Category Archives: City
My work as a photographer often takes me to the world’s most beautiful places. I’ve been fortunate to see incredible works created by human hands and breathtaking wonders created by nature, and occasionally I’ve visited locations made beautiful by their history — sometimes a noble history and sometimes a tragic one. All of these places, in their own ways, are dear to me.
But sometimes the world surprises me. Sometimes I find myself deeply moved by the simplest of things. Sometimes my travels lead me to places that manage to capture the spirit of a people in a simple and endearing way. Copenhagen was one of those places.
Danes are consistently ranked among the world’s happiest people. It’s true that Denmark is an affluent country and the government offers more social protections than many other countries. But the Danes seem to have a sort of inborn happiness, a lighthearted, easy approach to life that inures them to the stresses of life. It’s difficult not to be envious of their relaxed take on life.
Walking the streets of Copenhagen — which can indeed become congested and busy, like any other large city — I still felt that life somehow moved more slowly and deliberately there. The Danes’ lighthearted approach to life agreed with me. And as I walked, I eventually made my way to Amagertorv Square, the city’s central square, as well as one of its oldest.
The centerpiece of Amagertorv is the Stork Fountain. Created in 1894, the fountain honored the silver wedding anniversary of Crown Prince Frederik and Crown Princess Louise. Over the years, it became a tradition that newly graduated midwives gather and dance around the fountain.
I don’t know the significance of the storks, if there is any. But I found the fountain charming, whatever its meaning. The idea that the Crown Prince and Princess would be honored through three storks poised to take flight seemed to me to be emblematic of the Danes and their slightly quirky, carefree take on life. And the image of young midwives dancing around the birds which, in myth, deliver their young charges, made me smile to myself as I setup my tripod. Denmark may or may not be the happiest place in the world, but on an early morning in Copenhagen, as I prepared to photograph three bronze storks, I felt quite content.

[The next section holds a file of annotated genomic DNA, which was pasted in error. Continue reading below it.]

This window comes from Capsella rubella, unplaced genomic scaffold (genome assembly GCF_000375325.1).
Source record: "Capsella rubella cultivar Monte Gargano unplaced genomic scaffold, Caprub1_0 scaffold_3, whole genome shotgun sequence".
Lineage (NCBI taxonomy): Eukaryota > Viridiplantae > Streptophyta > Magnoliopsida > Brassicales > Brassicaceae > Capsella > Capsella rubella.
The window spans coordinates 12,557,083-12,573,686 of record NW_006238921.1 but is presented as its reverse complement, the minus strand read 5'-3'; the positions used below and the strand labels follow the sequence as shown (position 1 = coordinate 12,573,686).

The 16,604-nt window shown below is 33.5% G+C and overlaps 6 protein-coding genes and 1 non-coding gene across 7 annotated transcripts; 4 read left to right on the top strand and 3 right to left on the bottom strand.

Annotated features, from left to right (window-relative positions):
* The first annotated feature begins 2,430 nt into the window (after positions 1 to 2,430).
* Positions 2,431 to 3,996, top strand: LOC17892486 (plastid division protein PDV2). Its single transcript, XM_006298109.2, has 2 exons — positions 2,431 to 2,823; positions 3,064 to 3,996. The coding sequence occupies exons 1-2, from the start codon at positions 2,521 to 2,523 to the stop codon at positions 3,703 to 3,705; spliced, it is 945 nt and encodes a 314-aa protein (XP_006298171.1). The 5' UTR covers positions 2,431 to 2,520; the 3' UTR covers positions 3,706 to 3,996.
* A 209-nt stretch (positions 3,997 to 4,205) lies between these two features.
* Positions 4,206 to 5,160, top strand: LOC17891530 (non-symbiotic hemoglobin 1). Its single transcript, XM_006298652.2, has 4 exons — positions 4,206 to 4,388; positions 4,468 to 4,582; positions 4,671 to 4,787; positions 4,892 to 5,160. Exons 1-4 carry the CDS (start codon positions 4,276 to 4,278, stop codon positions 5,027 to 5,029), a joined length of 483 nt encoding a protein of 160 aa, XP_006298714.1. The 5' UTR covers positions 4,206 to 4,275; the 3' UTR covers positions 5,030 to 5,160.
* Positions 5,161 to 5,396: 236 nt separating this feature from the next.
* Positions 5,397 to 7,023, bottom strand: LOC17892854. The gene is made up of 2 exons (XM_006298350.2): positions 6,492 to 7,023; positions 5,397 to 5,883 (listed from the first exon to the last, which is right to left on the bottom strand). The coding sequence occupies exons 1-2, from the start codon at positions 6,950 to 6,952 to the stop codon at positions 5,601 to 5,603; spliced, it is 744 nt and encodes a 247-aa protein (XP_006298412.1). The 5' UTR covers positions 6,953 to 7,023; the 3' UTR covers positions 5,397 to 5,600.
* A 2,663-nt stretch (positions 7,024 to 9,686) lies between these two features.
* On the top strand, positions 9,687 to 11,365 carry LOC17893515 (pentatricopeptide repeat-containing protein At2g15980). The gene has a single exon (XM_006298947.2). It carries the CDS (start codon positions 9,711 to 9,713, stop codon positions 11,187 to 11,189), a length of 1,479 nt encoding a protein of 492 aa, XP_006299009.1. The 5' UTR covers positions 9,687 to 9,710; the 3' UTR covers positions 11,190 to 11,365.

Sometimes, as a photographer, you set out to photograph one thing, and along the way, you find something unexpectedly beautiful that changes all of your plans. When I set out to go to the Isle of Eigg, a place I’d long wanted to see, I planned for a short stay in Edinburgh along the way.
I’d seen photographs of the city and read bits about here and there, but none of it had left a particular impression with me. I planned the stop in Edinburgh mostly as a lark.
But in the way that things often happen, Edinburgh surprised me — the city is a wonder. I wandered through the Old Town, down its narrow streets and hidden alleys, each one seeming to hold untold stories. The twenty-first century doesn’t intrude much in Edinburgh’s Old Town; walking along the brick streets in the shadow of Edinburgh Castle is a bit like stepping into a Harry Potter novel, and I say that admiringly.
I made my way to the top of Calton Hill, one of the main hills overlooking the city. Calton Hill was planned to be a monument to soldiers of the Napoleonic Wars, but money ran out and it was never completed. It’s difficult to imagine now, but for years, the hill was seen as an embarrassment to the city, known as “Edinburgh’s Shame.”